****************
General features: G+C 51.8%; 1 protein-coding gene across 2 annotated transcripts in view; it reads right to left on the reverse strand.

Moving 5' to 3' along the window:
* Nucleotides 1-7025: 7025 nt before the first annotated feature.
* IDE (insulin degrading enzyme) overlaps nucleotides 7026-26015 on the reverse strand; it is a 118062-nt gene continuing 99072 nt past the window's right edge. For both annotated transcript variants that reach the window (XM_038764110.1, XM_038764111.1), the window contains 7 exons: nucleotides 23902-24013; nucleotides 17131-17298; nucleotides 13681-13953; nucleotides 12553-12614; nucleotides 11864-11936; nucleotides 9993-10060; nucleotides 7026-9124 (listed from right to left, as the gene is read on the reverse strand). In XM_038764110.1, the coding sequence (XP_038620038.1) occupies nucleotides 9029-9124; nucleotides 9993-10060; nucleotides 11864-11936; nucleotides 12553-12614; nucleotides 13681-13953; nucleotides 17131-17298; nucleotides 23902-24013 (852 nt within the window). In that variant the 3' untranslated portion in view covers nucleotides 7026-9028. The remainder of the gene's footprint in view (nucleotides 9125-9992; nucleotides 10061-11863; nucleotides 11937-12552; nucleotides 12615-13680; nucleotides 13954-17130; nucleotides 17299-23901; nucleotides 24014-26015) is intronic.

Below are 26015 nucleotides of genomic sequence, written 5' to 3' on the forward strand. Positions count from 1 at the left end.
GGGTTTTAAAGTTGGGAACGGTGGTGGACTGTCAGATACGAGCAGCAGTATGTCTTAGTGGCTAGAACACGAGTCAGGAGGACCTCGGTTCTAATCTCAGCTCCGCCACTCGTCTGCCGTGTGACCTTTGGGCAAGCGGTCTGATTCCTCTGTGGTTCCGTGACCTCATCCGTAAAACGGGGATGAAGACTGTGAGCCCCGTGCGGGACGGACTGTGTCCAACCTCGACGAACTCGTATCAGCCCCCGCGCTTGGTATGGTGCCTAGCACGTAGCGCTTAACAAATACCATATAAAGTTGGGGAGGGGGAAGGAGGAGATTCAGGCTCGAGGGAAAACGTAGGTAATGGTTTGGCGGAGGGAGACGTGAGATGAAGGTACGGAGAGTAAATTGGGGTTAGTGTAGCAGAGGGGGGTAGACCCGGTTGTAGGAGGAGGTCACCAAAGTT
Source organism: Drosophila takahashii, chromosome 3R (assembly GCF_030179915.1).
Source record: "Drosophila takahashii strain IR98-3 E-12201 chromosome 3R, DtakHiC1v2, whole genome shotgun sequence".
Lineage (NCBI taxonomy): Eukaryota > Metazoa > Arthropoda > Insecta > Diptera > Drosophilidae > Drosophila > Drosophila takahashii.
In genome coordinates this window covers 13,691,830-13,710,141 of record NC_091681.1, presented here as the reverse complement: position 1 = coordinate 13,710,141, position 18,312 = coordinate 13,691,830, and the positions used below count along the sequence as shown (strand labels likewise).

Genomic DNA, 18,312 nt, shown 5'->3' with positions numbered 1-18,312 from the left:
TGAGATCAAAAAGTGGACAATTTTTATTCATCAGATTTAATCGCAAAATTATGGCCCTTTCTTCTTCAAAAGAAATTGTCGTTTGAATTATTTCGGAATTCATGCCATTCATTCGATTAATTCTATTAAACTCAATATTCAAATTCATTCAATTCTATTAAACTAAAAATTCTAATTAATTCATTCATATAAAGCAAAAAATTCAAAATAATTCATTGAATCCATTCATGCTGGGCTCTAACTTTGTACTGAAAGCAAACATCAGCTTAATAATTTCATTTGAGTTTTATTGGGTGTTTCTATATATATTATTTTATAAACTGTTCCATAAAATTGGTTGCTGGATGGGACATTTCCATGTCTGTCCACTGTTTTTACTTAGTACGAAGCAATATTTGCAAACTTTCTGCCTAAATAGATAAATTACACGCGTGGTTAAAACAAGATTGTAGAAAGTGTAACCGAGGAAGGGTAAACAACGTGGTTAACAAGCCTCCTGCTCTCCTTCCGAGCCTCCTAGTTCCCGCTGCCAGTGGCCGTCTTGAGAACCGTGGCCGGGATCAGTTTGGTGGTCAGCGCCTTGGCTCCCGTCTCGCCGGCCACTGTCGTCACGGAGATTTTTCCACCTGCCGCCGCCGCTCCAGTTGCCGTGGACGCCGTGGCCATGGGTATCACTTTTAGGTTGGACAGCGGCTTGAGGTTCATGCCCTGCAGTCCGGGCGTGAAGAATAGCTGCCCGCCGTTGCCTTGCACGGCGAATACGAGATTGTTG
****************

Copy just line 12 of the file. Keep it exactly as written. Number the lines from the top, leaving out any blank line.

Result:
TGAGATCAAAAAGTGGACAATTTTTATTCATCAGATTTAATCGCAAAATTATGGCCCTTTCTTCTTCAAAAGAAATTGTCGTTTGAATTATTTCGGAATTCATGCCATTCATTCGATTAATTCTATTAAACTCAATATTCAAATTCATTCAATTCTATTAAACTAAAAATTCTAATTAATTCATTCATATAAAGCAAAAAATTCAAAATAATTCATTGAATCCATTCATGCTGGGCTCTAACTTTGTACTGAAAGCAAACATCAGCTTAATAATTTCATTTGAGTTTTATTGGGTGTTTCTATATATATTATTTTATAAACTGTTCCATAAAATTGGTTGCTGGATGGGACATTTCCATGTCTGTCCACTGTTTTTACTTAGTACGAAGCAATATTTGCAAACTTTCTGCCTAAATAGATAAATTACACGCGTGGTTAAAACAAGATTGTAGAAAGTGTAACCGAGGAAGGGTAAACAACGTGGTTAACAAGCCTCCTGCTCTCCTTCCGAGCCTCCTAGTTCCCGCTGCCAGTGGCCGTCTTGAGAACCGTGGCCGGGATCAGTTTGGTGGTCAGCGCCTTGGCTCCCGTCTCGCCGGCCACTGTCGTCACGGAGATTTTTCCACCTGCCGCCGCCGCTCCAGTTGCCGTGGACGCCGTGGCCATGGGTATCACTTTTAGGTTGGACAGCGGCTTGAGGTTCATGCCCTGCAGTCCGGGCGTGAAGAATAGCTGCCCGCCGTTGCCTTGCACGGCGAATACGAGATTGTTG